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Mon 01 Mar 2021

The Dirty Truth Behind Tenant/Landlord Disputes

When a tenancy comes to an end, one issue more than any other causes disagreements.

And it’s not holes in walls or missing rent payments that take the number one spot.

According to recent data* cleaning is the most common cause of strife.

Yes, that’s right, grotty carpets, greasy ovens and filthy loos most often turn out to be the bone of contention between tenant and landlord.

The latest figures (which cover the year up to March 2020) show that there were 34,993 disputes in 12 months (a slight drop from the previous year).

Of these disputes, cleaning was cited in 42% of cases followed by:

  • Damage to the property (41%)
  • Redecoration (39%)
  • Gardening (23%)
  • Rent arrears (14%)

So why does cleanliness (or lack thereof) spark so much antagonism? The problem is everyone has a different definition of what constitutes “clean”.

A landlord may be looking for a professional standard of cleanliness, while the tenant may think waving a cloth over a surface or two is enough.

As most tenants want their deposit back, they almost always vociferously argue that they have left the property in the same condition as it was at the start of the tenancy.

The only way a landlord can push back if this isn’t the case, is by having a clear and definitive inventory that includes proof of the property’s condition.

The inventory should include photographs and videos (dated, of course) and written descriptions of the condition of the property. (Make sure you cover areas that might be the subject of dispute, such as inside the oven or the shower.)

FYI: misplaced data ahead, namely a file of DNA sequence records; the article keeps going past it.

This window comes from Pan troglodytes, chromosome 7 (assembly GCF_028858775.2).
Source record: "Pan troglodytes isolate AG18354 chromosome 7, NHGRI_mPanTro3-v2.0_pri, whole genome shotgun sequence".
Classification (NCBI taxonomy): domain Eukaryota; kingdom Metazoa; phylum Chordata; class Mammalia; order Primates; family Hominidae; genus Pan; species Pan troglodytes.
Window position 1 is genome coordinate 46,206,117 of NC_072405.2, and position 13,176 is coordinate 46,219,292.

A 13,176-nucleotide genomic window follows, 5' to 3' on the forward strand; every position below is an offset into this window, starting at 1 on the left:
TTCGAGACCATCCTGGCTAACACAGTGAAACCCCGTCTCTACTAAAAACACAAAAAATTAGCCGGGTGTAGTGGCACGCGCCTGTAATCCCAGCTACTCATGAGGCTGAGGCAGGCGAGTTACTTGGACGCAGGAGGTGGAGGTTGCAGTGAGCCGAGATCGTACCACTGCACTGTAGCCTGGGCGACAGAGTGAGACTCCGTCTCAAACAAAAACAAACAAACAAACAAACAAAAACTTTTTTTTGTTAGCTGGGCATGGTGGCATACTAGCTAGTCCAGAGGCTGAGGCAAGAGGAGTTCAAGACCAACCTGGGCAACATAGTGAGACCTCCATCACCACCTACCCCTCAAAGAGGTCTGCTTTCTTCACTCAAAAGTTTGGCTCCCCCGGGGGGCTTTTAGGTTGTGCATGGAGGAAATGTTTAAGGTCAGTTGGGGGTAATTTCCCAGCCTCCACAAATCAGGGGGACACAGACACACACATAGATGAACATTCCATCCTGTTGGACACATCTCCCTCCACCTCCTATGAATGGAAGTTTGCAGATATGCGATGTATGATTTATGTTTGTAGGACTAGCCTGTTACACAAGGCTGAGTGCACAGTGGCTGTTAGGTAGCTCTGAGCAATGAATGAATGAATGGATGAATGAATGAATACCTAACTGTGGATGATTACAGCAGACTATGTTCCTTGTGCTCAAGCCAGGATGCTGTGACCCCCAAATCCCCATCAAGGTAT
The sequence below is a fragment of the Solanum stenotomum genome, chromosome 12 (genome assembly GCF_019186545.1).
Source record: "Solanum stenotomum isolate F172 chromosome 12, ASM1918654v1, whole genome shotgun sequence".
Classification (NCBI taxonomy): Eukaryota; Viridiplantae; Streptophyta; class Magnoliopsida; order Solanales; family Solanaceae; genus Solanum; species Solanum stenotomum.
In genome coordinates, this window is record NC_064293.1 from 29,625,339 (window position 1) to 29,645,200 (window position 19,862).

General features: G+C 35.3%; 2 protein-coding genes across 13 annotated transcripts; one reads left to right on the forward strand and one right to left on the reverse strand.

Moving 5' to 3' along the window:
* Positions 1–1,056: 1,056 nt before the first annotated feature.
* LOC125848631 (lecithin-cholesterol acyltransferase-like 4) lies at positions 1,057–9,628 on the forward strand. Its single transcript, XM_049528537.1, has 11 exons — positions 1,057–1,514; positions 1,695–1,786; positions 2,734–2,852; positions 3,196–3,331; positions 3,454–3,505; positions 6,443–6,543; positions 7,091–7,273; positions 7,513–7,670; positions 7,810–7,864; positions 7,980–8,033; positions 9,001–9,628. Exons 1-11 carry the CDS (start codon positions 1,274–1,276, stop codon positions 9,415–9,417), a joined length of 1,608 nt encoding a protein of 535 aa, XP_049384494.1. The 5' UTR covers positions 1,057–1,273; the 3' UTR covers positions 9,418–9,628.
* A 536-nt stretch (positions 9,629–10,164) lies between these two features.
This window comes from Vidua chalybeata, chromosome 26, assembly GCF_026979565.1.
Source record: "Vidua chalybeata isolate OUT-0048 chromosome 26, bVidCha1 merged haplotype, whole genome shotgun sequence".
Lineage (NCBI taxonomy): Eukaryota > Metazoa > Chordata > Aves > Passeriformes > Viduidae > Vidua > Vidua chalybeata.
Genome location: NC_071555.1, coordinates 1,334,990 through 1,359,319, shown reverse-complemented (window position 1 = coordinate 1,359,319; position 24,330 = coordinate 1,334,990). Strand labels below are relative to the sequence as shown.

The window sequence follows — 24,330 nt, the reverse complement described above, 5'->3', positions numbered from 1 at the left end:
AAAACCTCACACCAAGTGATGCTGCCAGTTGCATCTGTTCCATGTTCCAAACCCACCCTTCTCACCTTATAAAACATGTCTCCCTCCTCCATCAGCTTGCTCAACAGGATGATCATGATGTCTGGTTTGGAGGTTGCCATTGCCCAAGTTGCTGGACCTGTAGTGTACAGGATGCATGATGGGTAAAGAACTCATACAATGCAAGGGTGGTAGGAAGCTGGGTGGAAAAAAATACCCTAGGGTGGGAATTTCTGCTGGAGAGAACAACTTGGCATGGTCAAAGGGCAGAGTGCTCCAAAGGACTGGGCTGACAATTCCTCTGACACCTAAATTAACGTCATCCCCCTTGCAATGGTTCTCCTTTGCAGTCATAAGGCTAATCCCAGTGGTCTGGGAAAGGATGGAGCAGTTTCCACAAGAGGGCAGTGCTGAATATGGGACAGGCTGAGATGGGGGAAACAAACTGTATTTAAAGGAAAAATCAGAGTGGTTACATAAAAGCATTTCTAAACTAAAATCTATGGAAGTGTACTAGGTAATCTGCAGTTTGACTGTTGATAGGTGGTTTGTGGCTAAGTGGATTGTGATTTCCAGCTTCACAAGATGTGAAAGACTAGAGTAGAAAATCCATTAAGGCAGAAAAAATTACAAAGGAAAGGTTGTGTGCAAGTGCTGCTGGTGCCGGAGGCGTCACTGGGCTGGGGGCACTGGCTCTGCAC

A good inventory serves two purposes:

1) It gives the tenant a clear understanding of what is expected of them. They know you’ll be checking at the end of the tenancy, so they are more likely to take good care of the property.

2) If you do end up in a dispute, you have the inventory to back up your side of the story. An inventory that is too general and lacking in detail, means it will be almost impossible to make your case.

With the issue of cleaning – as with pretty much all other aspects of being a successful landlord – it all comes back to communication.

Being open and clear with your tenant right from the beginning (and giving them a copy of the inventory) will set the right tone.

Regular inspections throughout the tenancy will maintain the momentum, and a friendly but straightforward chat just before the final inspection will leave little room for confusion.

If you’re a landlord in South West London and have any questions about managing a tenancy, get in touch with us here at Village Properties, we’re happy to help.

* Data from The Dispute Service – an organisation that offers a landlord/tenant resolution service – was analysed by Decorus for Sage, property management software providers.